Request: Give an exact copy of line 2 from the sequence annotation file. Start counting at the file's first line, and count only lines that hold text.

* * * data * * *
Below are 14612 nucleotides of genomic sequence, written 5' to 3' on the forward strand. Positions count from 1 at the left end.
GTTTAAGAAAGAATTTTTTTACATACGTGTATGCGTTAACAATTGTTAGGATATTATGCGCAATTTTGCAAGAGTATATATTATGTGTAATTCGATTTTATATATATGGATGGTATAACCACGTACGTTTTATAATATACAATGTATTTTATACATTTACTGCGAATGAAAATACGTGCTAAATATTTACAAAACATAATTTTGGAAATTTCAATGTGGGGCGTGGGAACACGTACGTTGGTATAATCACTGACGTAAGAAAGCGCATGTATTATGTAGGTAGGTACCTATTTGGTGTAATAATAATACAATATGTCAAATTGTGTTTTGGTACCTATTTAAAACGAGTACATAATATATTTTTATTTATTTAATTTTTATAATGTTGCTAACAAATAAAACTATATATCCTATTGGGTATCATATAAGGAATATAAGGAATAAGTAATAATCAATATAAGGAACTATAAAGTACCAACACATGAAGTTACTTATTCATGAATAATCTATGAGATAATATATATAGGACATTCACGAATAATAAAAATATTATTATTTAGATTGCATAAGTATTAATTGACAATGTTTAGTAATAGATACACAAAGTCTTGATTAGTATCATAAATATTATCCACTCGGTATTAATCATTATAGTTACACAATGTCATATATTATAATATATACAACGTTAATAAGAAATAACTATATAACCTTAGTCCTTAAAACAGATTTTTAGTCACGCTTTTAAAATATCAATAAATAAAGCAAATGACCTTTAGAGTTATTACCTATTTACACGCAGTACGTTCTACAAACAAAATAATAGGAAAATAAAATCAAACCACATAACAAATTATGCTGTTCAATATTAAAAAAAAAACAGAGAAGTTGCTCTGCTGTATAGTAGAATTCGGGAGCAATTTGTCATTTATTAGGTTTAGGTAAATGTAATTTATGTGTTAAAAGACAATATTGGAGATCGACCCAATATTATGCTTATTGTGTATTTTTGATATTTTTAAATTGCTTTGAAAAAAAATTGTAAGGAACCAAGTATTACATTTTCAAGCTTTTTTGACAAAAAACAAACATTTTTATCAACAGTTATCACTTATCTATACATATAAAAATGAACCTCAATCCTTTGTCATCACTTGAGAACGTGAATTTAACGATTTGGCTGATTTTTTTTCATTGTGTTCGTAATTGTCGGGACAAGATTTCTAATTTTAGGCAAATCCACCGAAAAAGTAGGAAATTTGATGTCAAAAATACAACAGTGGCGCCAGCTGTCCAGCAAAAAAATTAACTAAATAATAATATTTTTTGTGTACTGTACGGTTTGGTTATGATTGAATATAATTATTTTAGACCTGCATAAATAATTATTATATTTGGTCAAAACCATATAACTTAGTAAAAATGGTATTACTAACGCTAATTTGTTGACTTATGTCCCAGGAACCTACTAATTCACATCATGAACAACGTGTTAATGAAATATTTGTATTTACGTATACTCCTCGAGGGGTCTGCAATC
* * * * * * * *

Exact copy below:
GTTTAAGAAAGAATTTTTTTACATACGTGTATGCGTTAACAATTGTTAGGATATTATGCGCAATTTTGCAAGAGTATATATTATGTGTAATTCGATTTTATATATATGGATGGTATAACCACGTACGTTTTATAATATACAATGTATTTTATACATTTACTGCGAATGAAAATACGTGCTAAATATTTACAAAACATAATTTTGGAAATTTCAATGTGGGGCGTGGGAACACGTACGTTGGTATAATCACTGACGTAAGAAAGCGCATGTATTATGTAGGTAGGTACCTATTTGGTGTAATAATAATACAATATGTCAAATTGTGTTTTGGTACCTATTTAAAACGAGTACATAATATATTTTTATTTATTTAATTTTTATAATGTTGCTAACAAATAAAACTATATATCCTATTGGGTATCATATAAGGAATATAAGGAATAAGTAATAATCAATATAAGGAACTATAAAGTACCAACACATGAAGTTACTTATTCATGAATAATCTATGAGATAATATATATAGGACATTCACGAATAATAAAAATATTATTATTTAGATTGCATAAGTATTAATTGACAATGTTTAGTAATAGATACACAAAGTCTTGATTAGTATCATAAATATTATCCACTCGGTATTAATCATTATAGTTACACAATGTCATATATTATAATATATACAACGTTAATAAGAAATAACTATATAACCTTAGTCCTTAAAACAGATTTTTAGTCACGCTTTTAAAATATCAATAAATAAAGCAAATGACCTTTAGAGTTATTACCTATTTACACGCAGTACGTTCTACAAACAAAATAATAGGAAAATAAAATCAAACCACATAACAAATTATGCTGTTCAATATTAAAAAAAAAACAGAGAAGTTGCTCTGCTGTATAGTAGAATTCGGGAGCAATTTGTCATTTATTAGGTTTAGGTAAATGTAATTTATGTGTTAAAAGACAATATTGGAGATCGACCCAATATTATGCTTATTGTGTATTTTTGATATTTTTAAATTGCTTTGAAAAAAAATTGTAAGGAACCAAGTATTACATTTTCAAGCTTTTTTGACAAAAAACAAACATTTTTATCAACAGTTATCACTTATCTATACATATAAAAATGAACCTCAATCCTTTGTCATCACTTGAGAACGTGAATTTAACGATTTGGCTGATTTTTTTTCATTGTGTTCGTAATTGTCGGGACAAGATTTCTAATTTTAGGCAAATCCACCGAAAAAGTAGGAAATTTGATGTCAAAAATACAACAGTGGCGCCAGCTGTCCAGCAAAAAAATTAACTAAATAATAATATTTTTTGTGTACTGTACGGTTTGGTTATGATTGAATATAATTATTTTAGACCTGCATAAATAATTATTATATTTGGTCAAAACCATATAACTTAGTAAAAATGGTATTACTAACGCTAATTTGTTGACTTATGTCCCAGGAACCTACTAATTCACATCATGAACAACGTGTTAATGAAATATTTGTATTTACGTATACTCCTCGAGGGGTCTGCAATC